OK, lets tear a banjo tuner apart.

Sorry this photo is so crappy.  Anyway, on the left is the input shaft (that the plastic button screws on to) and the sun gear, in the center is the stationary ring gear or annulus, and to the right are the 3 planet gears sitting on the planet carrier (which is also the output shaft to the string).  A different view:

This view shows the input shaft and sun gear in the "can" (I don't know what else to call it). Note also the annular gear with its 20 teeth on the inside of the can.  The sun gear, with 6 teeth, is in the center.  On the right is the output shaft with the 3 6-tooth planetary gears.

Maybe it isn't clear how the sun and planet gears interact:

OK, here you see the planet gears in place on the carrier/output shaft.  The sun gear is inside the triangle formed by the 3 planet gears.

Now, taking everything apart:

In more detail, from the button screw to the planet gears:

And from the planet gears to the output shaft, bushing, washer, and nut:

OK, you get the idea.  By the way, the annular ring gear in the can has 20 teeth.  If the annulus is held stationary and the sun gear is used as the input, the planet carrier will be the output. The gear ratio in this case will be 1/(1+A/S), or 1/(1+20/6), or 1/4.33.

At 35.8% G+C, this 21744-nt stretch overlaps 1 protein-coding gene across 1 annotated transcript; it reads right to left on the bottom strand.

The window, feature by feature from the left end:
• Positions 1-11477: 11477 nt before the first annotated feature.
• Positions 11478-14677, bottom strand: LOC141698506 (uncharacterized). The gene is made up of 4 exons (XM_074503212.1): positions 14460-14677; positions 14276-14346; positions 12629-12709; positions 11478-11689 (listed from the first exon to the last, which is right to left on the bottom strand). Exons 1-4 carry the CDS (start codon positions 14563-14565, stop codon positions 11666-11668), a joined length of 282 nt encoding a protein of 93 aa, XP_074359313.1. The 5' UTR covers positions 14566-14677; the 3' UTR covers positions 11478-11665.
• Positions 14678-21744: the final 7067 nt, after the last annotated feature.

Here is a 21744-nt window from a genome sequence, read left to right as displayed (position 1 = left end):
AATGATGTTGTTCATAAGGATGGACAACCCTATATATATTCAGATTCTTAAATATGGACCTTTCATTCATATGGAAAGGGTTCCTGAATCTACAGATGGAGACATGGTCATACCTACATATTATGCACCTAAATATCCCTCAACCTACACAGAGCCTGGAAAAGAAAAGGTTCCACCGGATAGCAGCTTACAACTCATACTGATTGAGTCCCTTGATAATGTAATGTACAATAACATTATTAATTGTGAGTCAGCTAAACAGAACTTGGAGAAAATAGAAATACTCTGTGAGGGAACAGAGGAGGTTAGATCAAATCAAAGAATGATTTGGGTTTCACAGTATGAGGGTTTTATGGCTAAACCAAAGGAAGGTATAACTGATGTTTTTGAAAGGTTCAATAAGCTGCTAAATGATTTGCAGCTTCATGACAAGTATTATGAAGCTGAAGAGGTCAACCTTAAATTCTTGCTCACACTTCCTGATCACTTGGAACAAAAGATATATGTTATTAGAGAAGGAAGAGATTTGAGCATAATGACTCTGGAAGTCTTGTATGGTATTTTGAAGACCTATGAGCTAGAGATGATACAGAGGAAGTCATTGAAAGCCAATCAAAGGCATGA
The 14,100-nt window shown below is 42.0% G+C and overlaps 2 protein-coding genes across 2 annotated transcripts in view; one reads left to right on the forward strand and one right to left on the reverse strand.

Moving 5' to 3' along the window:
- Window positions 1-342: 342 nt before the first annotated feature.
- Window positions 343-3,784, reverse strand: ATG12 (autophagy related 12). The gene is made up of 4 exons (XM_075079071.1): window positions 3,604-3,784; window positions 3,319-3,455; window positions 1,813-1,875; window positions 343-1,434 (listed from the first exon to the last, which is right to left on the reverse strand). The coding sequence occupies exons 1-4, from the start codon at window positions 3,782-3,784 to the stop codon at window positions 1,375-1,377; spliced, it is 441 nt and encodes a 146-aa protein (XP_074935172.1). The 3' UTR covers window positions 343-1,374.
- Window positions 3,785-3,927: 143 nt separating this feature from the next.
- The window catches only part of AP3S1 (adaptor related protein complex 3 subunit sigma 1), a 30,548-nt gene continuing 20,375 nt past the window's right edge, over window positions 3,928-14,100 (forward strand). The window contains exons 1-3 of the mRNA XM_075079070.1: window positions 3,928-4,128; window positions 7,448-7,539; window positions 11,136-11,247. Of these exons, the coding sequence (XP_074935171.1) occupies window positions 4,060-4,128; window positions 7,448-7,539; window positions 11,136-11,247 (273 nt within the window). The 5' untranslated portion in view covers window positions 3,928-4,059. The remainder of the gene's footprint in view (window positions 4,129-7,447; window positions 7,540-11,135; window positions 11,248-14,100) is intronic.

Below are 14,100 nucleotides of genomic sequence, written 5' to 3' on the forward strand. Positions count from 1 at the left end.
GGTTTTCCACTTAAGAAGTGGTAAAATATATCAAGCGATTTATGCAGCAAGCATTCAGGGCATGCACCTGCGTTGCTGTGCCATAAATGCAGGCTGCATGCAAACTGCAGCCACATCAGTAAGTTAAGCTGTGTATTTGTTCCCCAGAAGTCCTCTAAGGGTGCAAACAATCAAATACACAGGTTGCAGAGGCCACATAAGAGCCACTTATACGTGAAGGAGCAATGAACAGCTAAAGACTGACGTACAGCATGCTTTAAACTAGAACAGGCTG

This example has been cleaned with ethanol and again in an ultrasonic cleaner.  The lubricant in the inexpensive Chinese tuners looks to me like ear wax and tends to dry out and harden over time.  This is the primary reason that these tuners can freeze or operate stiffly.  Usually, a thorough cleaning and repacking with lithium grease will fix them right up.  Other failure modes are possible.  One one occasion, the sun gear had come loose from the input shaft and could be repaired by soldering it back in place.  In another case, the ring gear was rotating in the can.  That, too, was repaired by soldering.  There isn't much else that can break on these things.

In many cases, the most difficult part is actually getting the tuner apart.  There are three types that I have encountered.  The most common type has the output bushing press-fitted into the can.  Some screw into the can - the little sharpened wire that keeps the can from turning on the peghead also keeps the output bushing from screwing out.  In the third type (rare), the output bushing is held in place with a snap ring.  The press fit type can be opened by putting the can in a padded vise, placing a snug-fitting mechanic's deep socket over the output bushing, and pulling sideways sharply.  It will pop apart.  Alternatively, you can put the can vertically in a padded vise and hammer on the input shaft - the force is transmitted from the sun gear platform through the planet gears to the carrier plate and finally to the output bushing.  Chances are you will damage the button end of the input shaft so use caution.